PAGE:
I spent Friday cleaning out my desk and leaving instructions for my successors.
Having worked as a field surveyor for eight years I had never spent so much of my workday in the office. On a normal day we prepare our field work in the office for the first hour, then head off to a job site. Surveyors are dirt-and-sky people, and tend to get stir crazy if it takes them too long to get out of the office in the morning. They’re allergic to cubicles and photocopiers, and will start to suffocate if they don’t get fresh air. On the rare occasions I’d be in the office in the afternoon, aside from that slow suffocation, it felt unnatural and slightly inappropriate, something like when your friend leaves you alone in his house for twenty minutes while he whips out to the store.
On this final Friday those feeling never arrived, even though I was in the office all the way to 4:30 pm. It felt like I could have been anywhere and it wouldn’t have mattered, like it probably feels in the first few hours after you successfully fake your death.
That feeling, I guess, was the sensation of being released from authority, a weight that had been resting on my mind for long enough for me to forget that it was possible to remove it. For the first time in a long time I didn’t have to answer to anyone. I knew my company-issue Blackberry wasn’t going to ring, I knew nobody was going to ask anything of me. It was like walking up to a glass barrier that had always been there and realizing it was only air.
The rest of the day was full of similarly weird sensations. When I parked my car outside my building, I mentally prepared myself to perform the getting-home ritual I’ve done hundreds of times: heave my laptop bag out of the backseat, collect my equipment from the trunk and farmer’s walk to the door, pin my GPS case against the wall while I fish out my keys, then open two stubborn glass doors, careful not to bang the case against the panes, then unlock my suite and shoulder the door closed before setting everything down in the permanent temporary pile of equipment beside the door.
I had all but done the whole thing in my mind when I realized I no longer have a GPS or a gigantic laptop, and I could just get out of the car and go into the building like a normal person. When I got inside I reached to my side for my Blackberry, to check email one last time (a ritual that sometimes prevented unwelcome surprises in the morning) and found that there was nothing there.
Later that evening, my living room struck me as unnaturally tidy, because there was no dirty equipment there, no field books on the table, and nothing set near the door so that I wouldn’t forget it on the way back out. My car no longer has a Rubbermaid full of engineering drawings in the backseat.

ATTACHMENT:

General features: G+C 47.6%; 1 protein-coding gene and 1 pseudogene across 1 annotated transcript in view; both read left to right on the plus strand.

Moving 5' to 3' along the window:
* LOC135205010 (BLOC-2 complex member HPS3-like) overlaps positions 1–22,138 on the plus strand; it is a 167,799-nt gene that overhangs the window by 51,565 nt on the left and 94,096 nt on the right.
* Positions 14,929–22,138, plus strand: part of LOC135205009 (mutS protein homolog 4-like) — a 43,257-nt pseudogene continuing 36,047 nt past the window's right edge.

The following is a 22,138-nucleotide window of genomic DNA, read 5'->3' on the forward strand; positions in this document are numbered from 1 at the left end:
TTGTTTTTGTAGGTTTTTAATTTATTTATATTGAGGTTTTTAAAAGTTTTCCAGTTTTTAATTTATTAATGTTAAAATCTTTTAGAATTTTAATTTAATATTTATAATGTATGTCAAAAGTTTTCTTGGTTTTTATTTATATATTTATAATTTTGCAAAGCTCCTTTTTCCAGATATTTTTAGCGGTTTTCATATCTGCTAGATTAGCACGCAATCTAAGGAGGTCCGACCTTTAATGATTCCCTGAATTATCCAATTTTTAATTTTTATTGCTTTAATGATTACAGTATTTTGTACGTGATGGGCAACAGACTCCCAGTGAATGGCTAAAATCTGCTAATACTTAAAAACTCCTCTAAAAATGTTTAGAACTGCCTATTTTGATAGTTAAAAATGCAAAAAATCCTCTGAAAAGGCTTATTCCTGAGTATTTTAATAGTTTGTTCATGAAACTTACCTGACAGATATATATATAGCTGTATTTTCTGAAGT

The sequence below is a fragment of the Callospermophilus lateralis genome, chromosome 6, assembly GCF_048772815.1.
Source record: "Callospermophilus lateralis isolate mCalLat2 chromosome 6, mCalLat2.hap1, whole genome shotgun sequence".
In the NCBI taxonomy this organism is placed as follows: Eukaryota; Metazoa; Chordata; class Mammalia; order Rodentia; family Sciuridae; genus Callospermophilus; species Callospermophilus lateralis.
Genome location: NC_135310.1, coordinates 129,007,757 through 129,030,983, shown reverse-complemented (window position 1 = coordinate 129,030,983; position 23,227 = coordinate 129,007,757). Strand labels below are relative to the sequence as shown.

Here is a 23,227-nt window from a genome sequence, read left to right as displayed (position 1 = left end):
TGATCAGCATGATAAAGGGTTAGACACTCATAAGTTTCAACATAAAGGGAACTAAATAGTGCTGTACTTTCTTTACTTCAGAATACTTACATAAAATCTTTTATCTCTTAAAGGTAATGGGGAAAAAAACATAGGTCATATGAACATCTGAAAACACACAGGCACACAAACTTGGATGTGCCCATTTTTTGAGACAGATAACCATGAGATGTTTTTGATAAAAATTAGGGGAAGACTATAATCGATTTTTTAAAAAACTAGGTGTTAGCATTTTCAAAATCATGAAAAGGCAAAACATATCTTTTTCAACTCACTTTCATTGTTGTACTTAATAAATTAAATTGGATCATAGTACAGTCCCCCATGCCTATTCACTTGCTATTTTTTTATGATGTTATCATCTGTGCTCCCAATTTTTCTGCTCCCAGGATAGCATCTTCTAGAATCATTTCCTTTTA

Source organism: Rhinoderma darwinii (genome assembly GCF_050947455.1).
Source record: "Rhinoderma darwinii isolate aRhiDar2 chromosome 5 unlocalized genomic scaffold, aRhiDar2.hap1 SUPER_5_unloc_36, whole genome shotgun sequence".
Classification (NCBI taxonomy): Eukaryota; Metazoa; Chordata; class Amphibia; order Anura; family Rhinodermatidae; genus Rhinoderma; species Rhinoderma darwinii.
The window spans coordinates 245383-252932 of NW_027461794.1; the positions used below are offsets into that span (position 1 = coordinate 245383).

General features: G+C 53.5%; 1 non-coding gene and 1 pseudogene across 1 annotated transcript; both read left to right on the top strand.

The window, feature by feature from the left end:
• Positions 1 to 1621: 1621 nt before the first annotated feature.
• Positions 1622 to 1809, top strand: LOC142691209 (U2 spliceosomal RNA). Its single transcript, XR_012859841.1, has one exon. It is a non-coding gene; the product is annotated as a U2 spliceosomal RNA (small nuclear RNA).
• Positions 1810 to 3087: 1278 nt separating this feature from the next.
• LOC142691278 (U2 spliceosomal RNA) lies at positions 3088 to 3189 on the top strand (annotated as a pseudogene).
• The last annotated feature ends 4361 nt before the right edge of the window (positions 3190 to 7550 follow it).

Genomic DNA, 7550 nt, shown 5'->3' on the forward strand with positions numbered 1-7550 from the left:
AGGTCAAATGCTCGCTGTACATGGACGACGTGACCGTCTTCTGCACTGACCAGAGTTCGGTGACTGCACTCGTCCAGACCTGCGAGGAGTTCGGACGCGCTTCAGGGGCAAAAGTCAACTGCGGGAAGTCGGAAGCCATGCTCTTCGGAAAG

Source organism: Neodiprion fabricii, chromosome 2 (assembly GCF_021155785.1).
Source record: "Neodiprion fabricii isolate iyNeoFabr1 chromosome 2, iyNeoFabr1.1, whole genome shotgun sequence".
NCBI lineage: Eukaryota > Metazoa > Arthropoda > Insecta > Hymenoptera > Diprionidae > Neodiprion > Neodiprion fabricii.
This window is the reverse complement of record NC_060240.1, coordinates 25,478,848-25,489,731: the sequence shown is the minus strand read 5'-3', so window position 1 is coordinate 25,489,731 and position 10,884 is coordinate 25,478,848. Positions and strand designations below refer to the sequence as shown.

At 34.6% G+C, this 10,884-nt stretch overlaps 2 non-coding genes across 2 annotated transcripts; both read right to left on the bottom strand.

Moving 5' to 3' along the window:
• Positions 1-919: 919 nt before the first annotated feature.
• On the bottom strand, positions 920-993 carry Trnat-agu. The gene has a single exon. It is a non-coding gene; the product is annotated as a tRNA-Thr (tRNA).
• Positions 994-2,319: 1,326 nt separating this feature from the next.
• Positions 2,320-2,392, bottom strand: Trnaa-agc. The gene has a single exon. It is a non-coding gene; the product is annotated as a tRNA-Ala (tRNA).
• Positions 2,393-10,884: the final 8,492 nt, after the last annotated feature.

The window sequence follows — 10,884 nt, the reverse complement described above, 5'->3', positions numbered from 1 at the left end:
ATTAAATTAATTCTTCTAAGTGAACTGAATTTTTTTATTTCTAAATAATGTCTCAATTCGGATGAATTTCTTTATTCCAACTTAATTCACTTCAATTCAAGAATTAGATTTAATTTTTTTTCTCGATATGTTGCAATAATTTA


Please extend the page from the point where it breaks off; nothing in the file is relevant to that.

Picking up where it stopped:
Our lifestyles come with costs, many of which are invisible, or at least become invisible to us once we’re used to paying them. At all times these enormous invisible forces are acting on your life, shaping what it feels like to be you. They only become visible — and only momentarily — when they change.
Yesterday was a day of shifting bedrock, which allowed me to see clearly the rocks and hard places that had been steadily pushing on my life since I got back from overseas.
Most of the shifting is yet to come, and while most of it so far has manifested as different kinds of relief, it’s very early in the transition. There will be, undoubtedly, aspects of my life that become more difficult in ways I haven’t imagined. I have already noticed that this Monday is a holiday (Canadian Thanksgiving) but I’ll be at my desk at sunrise while my former colleagues are getting paid to have the day off. I have to pay for dental work again. I am already flossing more often.
I won’t even begin to learn what my new normal is like until Monday, as this weekend is like any other — catching up on the writing and errands that didn’t fit into my weekday evenings. I’m eager for writing to be what I do at 8am instead of 8pm.
As I wade into the new landscape, I’m trying to remember to notice what invisible pressures are releasing (and mounting) as the terrain of my day-to-day life shifts, before they all congeal into “my normal day” and I lose track of what individual things are weighing on my mind.
Because we’re so immersed in our lifestyles, it’s hard to see what individual parts of them are pushing and pulling on our minds. Imagine trying to describe what a building looks like when you’ve only ever been inside it. Moving parts of our lifestyles around gives us the necessary angles to know what it is we’ve actually built with our decisions about career, relationships and living situation. If they never change we never know what they’re doing to us.